If the dollar value of your product is high, you can even get by with a flat fee. In the case of an online pharmacy, the average per order proceeds amounts to slightly over $200 and many offer their affiliates a $5 flat fee on the first order.
Does affiliate marketing work for the affiliate site owner?
A site owner who makes real money from any affiliate program should probably play the lottery and the slots but stay inside during lightening storms.
If the goal is revenue, don't expect much of it. Few sites have ever made any significant money on affiliate ventures and most have failed miserably.
When does affiliate marketing work?
If your definition of "working" is whether affiliate programs make any money for the merchant, then the answer would depend on how many links are out there. Amazon probably does quite well in measuring gross dollars that are generated by affiliate marketing. With an estimated 8 million or so affiliates to the US site alone, they should.
If each affiliate site sold 5 books a year, Amazon would obviously sell about 40 million additional books. The site selling the 5 books however, would end up with between $2.50 and $15.00 if the 5 books added up to $100.00. Split the difference and you are more likely to end up with about $10.00 for the year. Disclaimer: We have been unable to obtain specific information regarding Amazon's affiliates average number of books or dollar value but welcome their input. It may be more or it may be less.
Amazon is however, an anomaly with more affiliates than anyone else in the world. Most merchants consider themselves lucky with a couple hundred affiliates and most of those aren't exactly highly trafficked sites.
In addition, we speculate that most merchants never have to pay many of their affiliates what they owe them. Any program that we have seen requires a minimum dollar value in the affiliate account in order to make a payout. That makes sense from a bookkeeping standpoint, but also saves quite a few payouts.
If your average merchant makes $10 per year in commission and the minimum payout is $30, then it is quite likely that the affiliate will have either given up or gone away completely before the payout must be made. Additionally, there are virtually no controls on merchants to make sure that their figures are honest. Since purchases are made on the merchants' sites, the affiliate will never know how much has really been sold.
There are also very few incentives for the merchants to pay the affiliate what is due. They can drag it out for several months after fees are due. Considering the very low click-rate, the fact that they control the reporting software, or that it requires their human intervention, an affiliate can get a tremendous amount of public exposure before they have to either cough up a few dollars or lose the affiliate. Many affiliate site owners complain bitterly about many months of affiliate association without getting paid.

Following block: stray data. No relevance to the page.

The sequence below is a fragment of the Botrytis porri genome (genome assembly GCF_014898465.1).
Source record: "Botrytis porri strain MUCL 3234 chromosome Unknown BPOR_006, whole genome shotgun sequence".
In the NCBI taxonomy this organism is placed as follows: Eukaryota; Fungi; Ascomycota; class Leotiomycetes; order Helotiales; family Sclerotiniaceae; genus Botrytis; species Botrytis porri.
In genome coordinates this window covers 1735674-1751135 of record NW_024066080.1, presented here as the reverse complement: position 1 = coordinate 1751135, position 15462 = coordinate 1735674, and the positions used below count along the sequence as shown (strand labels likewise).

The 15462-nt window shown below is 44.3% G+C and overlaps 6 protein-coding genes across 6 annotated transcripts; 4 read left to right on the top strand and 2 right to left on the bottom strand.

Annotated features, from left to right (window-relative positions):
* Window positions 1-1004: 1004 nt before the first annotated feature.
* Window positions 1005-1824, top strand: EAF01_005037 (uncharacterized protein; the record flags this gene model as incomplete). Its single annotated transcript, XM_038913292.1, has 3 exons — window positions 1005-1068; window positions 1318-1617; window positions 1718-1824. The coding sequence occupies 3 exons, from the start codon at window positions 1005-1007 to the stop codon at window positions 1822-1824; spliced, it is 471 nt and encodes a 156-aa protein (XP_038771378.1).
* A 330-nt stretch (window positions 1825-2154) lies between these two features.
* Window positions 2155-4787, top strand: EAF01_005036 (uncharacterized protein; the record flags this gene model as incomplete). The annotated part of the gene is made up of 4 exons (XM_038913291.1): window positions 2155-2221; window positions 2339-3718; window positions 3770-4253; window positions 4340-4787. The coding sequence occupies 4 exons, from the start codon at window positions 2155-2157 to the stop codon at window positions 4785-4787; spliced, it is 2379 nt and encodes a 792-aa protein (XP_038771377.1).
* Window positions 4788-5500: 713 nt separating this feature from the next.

Click-through rates of 0.1% are not uncommon and conversion rates of 5% or less are relatively common with many affiliate programs. If the commission rate is an average of $2 per sale, this means that the affiliate would supply the merchant with 20,000 impressions before the first sale would happen and a total of 300,000 people would see the ad before there would be a $30 minimum payout. The average affiliate probably isn't going to stick around long enough to give 300,000 impressions to the merchant.
Affiliate programs and dinosaurs have much in common
Major brands are abandoning their affiliate programs in droves and when that happens, one has to take a closer look at the concept. If they are abandoning them, it's reasonable to assume that they are no longer profitable, if they ever were. It is also reasonable to assume that brand new companies that don't yet have a name are not going to see much better returns than the companies whose names are well-known.
Affiliates and merchants alike have tried the affiliate model and most find that the small amount of revenue that is earned and the management requirements are hardly worth the trouble, much less the cost. When dotcoms were popping up by the thousands each day, there was a flood of potential new blood for merchants to tap into with their affiliate programs and nearly an unlimited number of sites that would eagerly promote someone else's brand name for virtually no return. This is no longer the case.
Far fewer dotcoms are arriving on the web each day and many of those that are new are run by people that have been down the affiliate pathway before. Say the word "affiliate" to most experienced online business owners, and you are very likely to see a shudder.
New affiliate selling techniques
Nobody really wants to become an affiliate save the new dotcom owner who is inexperienced and thrilled that someone found him and thought him worthwhile to contact. The thrill is generally short-lived.
In order to even talk with dotcom owners, many small site affiliate marketers are having to resort to back door tactics like asking for advertising information and then turning the subject around to affiliate marketing once contact is made. Most know that if they approached it on the affiliate basis, their email would be eliminated. Many back door salesmen will keep the door open to advertising but want the site owner to "consider" the affiliate program, holding the advertising as possible carrot.
One recently spent over an hour with me, talking about advertising, our demographics, and such until he felt it was time to mention a "partnership opportunity".